Did the boy who swore at Five Star really apologise? A needlessly long investigation
Here's something I've learned over the last two weeks: a lot of people really want to be Eliot Fletcher. A stupidly large number. Too many people, in fact, want to be Eliot Fletcher.
And who is Fletcher, exactly? Let me get you up to speed.
Back in the 1980s, there was a pop group called Five Star. They were shiny and brilliant, and named after a variety of leaded petrol (this is true).
Formed by five singing and dancing siblings from Romford, east London, the group sold millions of records, won a Brit Award for best group, and were frequently dubbed "Britain's answer to the Jackson Five".
One week in 1989, they visited the BBC kids' programme Going Live to promote their 18th single, With Every Heartbeat. During a live phone-in, a young boy was put through to the band, to whom he asked the immortal question: "Why are Five Star so [expletive] crap?"
That boy said his name was Eliot Fletcher.
About a fortnight ago, a clip of the incident was shared by the (superb) Twitter account @TOTPFacts. Shortly afterwards, someone claiming to be Eliot contacted Five Star singer Doris Pearson to apologise, laying to rest 30 years of hurt.
Doris graciously accepted the apology, inviting Eliot out for a pint - and I cautiously wrote a story summing up the exchange for BBC News.
Why cautious? Because Eliot had ignored all of my attempts to get in touch and verify his identity. In the original article, I made it clear the whole thing could be a hoax.
Sure enough, after the story was published, a second Eliot Fletcher cropped up, claiming an impostor had taken his name. Then I was messaged by a third Eliot; and several BBC colleagues who claimed Eliot had grown up to be a producer on the kids TV show The O-Zone.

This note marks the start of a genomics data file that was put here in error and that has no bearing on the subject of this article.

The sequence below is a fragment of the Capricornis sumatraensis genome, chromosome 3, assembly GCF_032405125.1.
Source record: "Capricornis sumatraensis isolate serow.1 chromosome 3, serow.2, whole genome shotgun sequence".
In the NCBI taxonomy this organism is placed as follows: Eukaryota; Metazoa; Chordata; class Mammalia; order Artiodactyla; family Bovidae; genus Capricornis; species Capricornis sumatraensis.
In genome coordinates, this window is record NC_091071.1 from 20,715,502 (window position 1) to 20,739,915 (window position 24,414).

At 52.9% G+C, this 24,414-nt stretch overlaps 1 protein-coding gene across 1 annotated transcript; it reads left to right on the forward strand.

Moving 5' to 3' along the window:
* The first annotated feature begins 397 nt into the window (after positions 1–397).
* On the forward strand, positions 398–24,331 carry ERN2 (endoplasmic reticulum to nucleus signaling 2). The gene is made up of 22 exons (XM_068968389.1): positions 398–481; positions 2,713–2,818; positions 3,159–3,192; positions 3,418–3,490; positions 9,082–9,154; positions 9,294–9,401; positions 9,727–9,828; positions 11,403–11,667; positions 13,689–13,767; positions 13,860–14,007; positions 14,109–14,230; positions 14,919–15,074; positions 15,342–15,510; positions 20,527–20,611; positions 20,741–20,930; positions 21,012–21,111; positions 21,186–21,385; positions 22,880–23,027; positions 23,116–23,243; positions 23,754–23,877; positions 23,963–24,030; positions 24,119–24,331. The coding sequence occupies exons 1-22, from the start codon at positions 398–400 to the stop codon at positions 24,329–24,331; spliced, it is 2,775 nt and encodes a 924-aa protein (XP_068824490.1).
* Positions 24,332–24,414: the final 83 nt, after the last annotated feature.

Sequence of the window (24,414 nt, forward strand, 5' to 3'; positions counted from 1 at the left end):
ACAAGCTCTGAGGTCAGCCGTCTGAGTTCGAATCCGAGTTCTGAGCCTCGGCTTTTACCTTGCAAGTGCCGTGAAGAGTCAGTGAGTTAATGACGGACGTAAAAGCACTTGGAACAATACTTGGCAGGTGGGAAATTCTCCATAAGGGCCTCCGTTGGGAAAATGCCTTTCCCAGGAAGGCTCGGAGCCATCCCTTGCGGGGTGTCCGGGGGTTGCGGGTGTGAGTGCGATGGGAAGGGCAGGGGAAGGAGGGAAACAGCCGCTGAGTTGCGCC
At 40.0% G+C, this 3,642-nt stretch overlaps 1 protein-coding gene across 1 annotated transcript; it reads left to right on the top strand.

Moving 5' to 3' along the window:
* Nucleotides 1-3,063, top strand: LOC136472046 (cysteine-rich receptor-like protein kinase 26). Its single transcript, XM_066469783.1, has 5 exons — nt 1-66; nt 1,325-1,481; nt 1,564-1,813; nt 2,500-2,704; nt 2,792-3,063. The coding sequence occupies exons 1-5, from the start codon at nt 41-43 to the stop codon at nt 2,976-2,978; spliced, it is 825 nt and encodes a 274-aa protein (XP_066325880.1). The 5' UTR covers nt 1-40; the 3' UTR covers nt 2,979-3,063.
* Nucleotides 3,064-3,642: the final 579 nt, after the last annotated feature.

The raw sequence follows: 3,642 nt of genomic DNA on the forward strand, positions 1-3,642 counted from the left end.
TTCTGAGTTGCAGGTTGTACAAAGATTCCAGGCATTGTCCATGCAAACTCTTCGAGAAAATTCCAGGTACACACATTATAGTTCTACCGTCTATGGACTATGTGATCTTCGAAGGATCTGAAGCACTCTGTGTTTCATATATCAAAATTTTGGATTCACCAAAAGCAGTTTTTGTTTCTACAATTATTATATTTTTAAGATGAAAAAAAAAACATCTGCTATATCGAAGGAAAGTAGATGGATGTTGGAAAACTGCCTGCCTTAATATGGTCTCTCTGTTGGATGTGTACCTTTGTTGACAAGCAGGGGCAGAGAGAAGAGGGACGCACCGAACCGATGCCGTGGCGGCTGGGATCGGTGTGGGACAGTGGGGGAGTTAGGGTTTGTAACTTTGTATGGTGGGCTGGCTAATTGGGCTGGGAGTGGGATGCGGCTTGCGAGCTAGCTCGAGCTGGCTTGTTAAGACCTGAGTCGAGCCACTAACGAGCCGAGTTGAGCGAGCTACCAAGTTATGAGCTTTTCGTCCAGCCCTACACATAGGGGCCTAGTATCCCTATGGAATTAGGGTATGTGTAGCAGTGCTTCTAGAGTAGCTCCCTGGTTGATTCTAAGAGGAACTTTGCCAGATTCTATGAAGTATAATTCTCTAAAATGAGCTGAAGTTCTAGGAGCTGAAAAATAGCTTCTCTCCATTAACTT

On the comments underneath a YouTube clip of the incident, dozens more took credit. "That was actually me! Real name Jim!" wrote John Williams. "My heart was going crazy," recounted Mark Connor, who claimed he'd used the name of "a teacher I hated called Mr Fletcher" for the prank call.
What on earth was going on?
"Eliot's become this urban legend," suggested Doris. "Some people just want to jump in there for the notoriety, for the attention."
I realised I'd have to find out who, if anyone, was telling the truth.
To get me started, I contacted several members of the Going Live production team (including, but not limited to, Gordon The Gopher's puppeteer, who's now head of editorial compliance for BBC Radio) but none of them could shed light on the mystery. Some, reasonably, argued that further coverage might encourage copycat behaviour, and declined to comment.
So I started to unravel the web of "other Eliots" to see if anyone's story checked out.
"It is a bit embarrassing," said one of the alleged culprits, who asked to remain anonymous. He made the call "just to annoy my sister", he explained, as she'd been hogging the TV that morning.
A key detail: Eliot Fletcher wasn't his real name. He'd made up the infamous soubriquet "in a panic" after getting through to the show.
"I always remember, I picked Eliot out of ET, and Dexter Fletcher, the actor out of Press Gang," he said. "I put those things together, then I said what I did, put the phone down, and realised how much trouble I was in.
"My mum's still angry with me about it."
His story sounded plausible, but something troubled me: His accent didn't match up with the original phone call. Accents change, of course, but I kept digging just in case.
Soon, I was speaking to another Eliot (let's call him Eliot Two). He offered to prove his identity by recreating his famous outburst over the phone - which is how I found myself being sworn at, at high volume, in the middle of a perplexed BBC newsroom. Hilarious, but inconclusive.